Getting a Music Job

So, today has been a pretty exciting day, because I had my first paid flute job! I was asked to play for a local church during their Sunday morning service this week, which is why this post is a little late. Today, I am going to talk about getting a music job and how it went.

Killer Harmony | Getting a job in your major can be hard. Here is the process I went through to secure an awesome job and tips for you to do the same!

In order to get a music job, or a job in your industry, you need to know the right people. Especially if you work in a special industry or one with a ton of competition. Here is the process that I went through to secure the job.

1. Have a Good Network of Professors.

I found out about the job through my flute professor, and so without my professor, I never would have had this opportunity. This works for any industry, and while I don’t have many connections in the online industry for blogging purposes, I have connections of some sort.

Whether you have a professor or mentor or another industry contact, that could mean the difference between getting a job offer versus having to apply like everyone else.

Related: How to Find a Job for After College

2. Be On Their Good Side.

In case it isn’t obvious, a professor is not going to think of you for a job or leadership role if you aren’t well connected with them. You don’t have to be teacher’s pet, but you do have to be as good a student you can. Showing up to all of your classes and meetings with the professor, taking initiative when applicable and working hard are great ways to stand out.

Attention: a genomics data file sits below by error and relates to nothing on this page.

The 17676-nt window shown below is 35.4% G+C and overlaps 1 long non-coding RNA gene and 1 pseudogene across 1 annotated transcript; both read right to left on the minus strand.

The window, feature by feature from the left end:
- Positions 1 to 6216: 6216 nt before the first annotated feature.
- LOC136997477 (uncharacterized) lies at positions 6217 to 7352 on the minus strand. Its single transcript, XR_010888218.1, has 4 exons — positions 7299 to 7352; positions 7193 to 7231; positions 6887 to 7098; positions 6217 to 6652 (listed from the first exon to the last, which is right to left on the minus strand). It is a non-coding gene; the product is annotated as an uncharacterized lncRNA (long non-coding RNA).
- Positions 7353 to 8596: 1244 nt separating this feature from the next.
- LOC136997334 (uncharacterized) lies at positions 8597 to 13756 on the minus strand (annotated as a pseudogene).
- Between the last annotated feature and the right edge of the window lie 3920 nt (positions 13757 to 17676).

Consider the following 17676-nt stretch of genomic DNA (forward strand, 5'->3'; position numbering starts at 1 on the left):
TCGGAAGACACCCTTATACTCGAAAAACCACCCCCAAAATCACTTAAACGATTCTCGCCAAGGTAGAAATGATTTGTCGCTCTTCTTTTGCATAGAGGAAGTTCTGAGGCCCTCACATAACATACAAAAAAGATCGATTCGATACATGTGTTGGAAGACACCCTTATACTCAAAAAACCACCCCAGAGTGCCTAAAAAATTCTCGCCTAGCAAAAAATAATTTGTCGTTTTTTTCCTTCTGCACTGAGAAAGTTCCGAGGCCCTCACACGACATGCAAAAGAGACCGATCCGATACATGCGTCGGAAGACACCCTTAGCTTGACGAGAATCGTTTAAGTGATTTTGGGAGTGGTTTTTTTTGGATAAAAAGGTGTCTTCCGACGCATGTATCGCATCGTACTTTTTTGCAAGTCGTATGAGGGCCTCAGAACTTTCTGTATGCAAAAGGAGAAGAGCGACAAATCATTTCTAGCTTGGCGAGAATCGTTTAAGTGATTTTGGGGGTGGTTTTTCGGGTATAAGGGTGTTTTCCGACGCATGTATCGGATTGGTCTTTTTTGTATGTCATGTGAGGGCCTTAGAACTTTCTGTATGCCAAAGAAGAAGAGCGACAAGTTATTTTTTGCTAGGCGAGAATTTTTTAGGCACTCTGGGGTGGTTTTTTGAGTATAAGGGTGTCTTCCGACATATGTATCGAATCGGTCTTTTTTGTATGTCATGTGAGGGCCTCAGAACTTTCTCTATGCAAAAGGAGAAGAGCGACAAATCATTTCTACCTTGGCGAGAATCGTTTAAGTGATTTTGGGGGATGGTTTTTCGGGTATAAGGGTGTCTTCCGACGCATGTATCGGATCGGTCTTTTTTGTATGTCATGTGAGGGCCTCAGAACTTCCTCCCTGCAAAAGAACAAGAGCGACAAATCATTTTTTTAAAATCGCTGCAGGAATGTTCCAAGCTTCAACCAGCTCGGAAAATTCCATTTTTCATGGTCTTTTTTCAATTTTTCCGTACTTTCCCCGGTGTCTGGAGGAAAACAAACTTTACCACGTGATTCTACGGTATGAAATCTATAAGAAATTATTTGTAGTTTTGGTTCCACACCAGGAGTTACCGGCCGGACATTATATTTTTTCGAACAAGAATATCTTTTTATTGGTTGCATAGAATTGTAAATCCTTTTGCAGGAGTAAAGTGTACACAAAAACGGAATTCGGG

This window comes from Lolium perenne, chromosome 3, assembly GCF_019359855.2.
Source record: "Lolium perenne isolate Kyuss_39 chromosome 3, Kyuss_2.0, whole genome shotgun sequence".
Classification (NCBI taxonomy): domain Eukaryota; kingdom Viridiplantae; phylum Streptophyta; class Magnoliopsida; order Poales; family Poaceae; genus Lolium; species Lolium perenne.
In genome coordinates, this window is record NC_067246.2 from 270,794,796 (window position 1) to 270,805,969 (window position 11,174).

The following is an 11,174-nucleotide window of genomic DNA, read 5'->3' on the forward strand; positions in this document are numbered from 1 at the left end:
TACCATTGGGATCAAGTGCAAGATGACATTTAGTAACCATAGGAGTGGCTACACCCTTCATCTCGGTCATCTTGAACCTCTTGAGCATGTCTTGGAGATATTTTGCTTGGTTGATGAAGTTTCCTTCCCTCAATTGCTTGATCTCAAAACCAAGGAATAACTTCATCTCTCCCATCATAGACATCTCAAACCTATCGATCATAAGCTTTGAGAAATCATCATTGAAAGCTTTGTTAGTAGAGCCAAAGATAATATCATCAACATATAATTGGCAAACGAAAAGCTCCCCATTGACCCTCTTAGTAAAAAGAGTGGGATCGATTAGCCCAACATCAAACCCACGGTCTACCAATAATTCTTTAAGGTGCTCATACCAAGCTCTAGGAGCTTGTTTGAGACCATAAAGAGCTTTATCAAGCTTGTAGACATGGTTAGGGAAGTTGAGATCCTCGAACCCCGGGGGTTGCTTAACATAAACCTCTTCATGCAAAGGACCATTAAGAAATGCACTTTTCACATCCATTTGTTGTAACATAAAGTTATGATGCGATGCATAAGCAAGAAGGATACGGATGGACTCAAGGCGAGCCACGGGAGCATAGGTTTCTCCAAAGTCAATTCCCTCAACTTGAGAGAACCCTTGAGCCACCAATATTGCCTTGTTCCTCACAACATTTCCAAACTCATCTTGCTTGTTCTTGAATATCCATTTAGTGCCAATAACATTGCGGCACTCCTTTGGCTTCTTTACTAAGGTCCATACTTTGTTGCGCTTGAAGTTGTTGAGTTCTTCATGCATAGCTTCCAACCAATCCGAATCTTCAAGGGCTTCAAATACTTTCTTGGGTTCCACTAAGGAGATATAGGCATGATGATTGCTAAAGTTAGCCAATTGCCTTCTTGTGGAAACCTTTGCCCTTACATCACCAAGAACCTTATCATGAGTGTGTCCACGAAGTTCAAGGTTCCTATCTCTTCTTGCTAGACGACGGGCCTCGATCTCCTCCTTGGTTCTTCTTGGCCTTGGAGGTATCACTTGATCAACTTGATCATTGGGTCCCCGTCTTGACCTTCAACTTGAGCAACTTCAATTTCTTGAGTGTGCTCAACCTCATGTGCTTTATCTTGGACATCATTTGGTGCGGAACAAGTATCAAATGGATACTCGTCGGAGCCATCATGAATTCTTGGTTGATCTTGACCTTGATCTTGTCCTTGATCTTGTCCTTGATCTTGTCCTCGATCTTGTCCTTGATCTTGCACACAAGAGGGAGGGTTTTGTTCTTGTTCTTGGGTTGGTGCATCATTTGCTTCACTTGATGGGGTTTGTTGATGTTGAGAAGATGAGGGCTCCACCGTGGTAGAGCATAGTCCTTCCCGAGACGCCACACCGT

3. Ask About Job Opportunities.

I, personally, was asked by my professor about this job, but you can always ask your mentor/professor. If you do, that kind of goes along with the previous point of taking initiative. Your professor will see that you are looking for work, and they might tell you about a job instead of someone else. If they don’t know of any openings, they might keep you in mind later.

4. Contact the Place You will bE Working for.

Once I found out about the job, I called the music director at the church I would be playing for to get more information about the schedule and what I would be playing as well as how I would get the music. Now, of course, some of the details would be different for different majors, but you get the idea, right? 🙂

5. Show Up On Time, Early Even.

Lastly, when you go to the job, or the first day, make sure you get there on time. No one likes to work with someone who is late. Figure out where the place is and how long it will take to get there. Google Maps is perfect for this. Then leave at a time when you can get there with a few minutes to spare. It’s all about professionalism.

After it all.

I had a good experience working as a musician this morning. It was a different atmosphere than I am used to, but I don’t regret doing it. While I have no plans of a performance career for the near future, I will look back on this day as a great chance to play music and get a look at what it might be like.


Have you gotten a job through a professor or other connection? How did it go? Comment below!

Be sure to follow me on Twitter (@HannahHaefele) so you don’t miss future posts and make sure to catch up by reading my previous Blogmas post!

Thanks for reading!

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